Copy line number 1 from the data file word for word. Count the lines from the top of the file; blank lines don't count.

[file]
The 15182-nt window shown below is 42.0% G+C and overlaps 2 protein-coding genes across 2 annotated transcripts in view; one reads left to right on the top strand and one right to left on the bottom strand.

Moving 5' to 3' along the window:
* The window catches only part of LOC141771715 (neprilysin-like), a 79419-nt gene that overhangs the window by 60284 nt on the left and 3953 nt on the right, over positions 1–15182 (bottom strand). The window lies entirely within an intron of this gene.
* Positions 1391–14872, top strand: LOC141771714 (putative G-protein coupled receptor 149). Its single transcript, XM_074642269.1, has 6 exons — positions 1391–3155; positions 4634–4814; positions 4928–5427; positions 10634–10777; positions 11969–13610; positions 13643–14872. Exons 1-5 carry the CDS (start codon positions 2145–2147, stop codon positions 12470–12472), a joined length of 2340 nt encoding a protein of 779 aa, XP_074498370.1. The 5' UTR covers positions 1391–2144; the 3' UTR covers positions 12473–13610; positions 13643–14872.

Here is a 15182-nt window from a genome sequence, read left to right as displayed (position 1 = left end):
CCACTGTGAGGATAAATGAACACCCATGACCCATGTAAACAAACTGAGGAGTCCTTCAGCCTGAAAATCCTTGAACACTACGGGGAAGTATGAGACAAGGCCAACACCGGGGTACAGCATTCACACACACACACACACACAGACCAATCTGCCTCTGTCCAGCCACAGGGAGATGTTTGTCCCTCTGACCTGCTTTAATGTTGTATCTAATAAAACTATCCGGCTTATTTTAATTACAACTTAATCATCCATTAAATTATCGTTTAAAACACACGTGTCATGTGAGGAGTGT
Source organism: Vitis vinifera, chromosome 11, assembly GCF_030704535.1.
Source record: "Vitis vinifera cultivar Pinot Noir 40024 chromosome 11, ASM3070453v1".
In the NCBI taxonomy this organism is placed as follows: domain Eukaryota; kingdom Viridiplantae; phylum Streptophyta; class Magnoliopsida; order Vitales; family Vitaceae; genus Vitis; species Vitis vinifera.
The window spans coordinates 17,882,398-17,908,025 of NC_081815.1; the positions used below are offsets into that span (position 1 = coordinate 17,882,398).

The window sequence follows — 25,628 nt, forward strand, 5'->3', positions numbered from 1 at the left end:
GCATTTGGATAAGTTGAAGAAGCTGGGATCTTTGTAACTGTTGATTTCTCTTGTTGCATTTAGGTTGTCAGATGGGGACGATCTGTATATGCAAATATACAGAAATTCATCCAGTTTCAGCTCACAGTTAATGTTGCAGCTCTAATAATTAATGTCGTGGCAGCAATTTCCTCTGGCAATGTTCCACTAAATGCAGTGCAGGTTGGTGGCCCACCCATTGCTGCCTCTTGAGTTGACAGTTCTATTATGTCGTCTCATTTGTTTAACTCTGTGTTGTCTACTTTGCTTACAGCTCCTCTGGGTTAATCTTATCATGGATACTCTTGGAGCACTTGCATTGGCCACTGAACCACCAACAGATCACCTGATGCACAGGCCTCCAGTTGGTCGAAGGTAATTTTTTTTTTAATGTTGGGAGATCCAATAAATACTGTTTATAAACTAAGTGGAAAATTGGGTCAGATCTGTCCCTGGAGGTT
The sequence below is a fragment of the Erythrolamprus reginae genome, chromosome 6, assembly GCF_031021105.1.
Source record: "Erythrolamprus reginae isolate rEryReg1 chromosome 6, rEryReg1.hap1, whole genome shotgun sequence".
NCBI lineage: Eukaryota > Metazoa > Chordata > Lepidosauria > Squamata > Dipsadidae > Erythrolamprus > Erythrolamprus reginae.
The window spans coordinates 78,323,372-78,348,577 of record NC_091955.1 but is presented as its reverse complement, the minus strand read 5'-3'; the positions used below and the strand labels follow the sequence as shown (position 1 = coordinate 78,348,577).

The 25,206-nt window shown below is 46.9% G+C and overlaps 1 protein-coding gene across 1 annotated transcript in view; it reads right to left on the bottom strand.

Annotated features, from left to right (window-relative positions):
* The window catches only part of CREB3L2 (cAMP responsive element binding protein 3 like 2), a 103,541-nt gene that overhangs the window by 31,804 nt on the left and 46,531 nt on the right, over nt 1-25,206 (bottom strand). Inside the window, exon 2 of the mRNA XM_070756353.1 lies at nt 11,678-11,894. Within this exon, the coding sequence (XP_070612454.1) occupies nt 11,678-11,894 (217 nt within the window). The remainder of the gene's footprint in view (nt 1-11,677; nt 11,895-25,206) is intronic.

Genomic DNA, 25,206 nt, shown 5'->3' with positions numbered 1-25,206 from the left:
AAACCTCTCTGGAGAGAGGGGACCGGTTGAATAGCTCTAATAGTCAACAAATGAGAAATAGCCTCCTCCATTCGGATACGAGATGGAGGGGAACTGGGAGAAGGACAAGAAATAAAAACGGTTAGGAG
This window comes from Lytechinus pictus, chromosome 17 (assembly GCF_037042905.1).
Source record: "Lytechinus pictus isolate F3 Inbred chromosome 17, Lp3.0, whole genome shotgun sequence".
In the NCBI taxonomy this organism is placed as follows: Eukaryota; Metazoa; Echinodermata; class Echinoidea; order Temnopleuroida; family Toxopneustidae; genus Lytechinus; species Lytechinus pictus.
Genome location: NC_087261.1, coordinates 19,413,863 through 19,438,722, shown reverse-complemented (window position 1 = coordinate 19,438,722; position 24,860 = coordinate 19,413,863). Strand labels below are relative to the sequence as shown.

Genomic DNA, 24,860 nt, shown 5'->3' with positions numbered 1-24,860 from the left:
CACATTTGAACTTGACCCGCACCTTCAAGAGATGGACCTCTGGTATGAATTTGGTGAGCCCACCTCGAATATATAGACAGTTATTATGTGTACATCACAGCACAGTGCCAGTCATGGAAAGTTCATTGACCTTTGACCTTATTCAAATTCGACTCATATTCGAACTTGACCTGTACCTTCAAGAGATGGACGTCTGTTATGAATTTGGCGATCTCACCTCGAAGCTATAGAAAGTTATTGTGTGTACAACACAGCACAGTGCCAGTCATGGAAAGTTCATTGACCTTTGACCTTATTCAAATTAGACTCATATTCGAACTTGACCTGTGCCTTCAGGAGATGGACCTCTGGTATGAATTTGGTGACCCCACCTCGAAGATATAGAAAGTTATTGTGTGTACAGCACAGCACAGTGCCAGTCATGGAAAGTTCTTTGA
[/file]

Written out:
The 15182-nt window shown below is 42.0% G+C and overlaps 2 protein-coding genes across 2 annotated transcripts in view; one reads left to right on the top strand and one right to left on the bottom strand.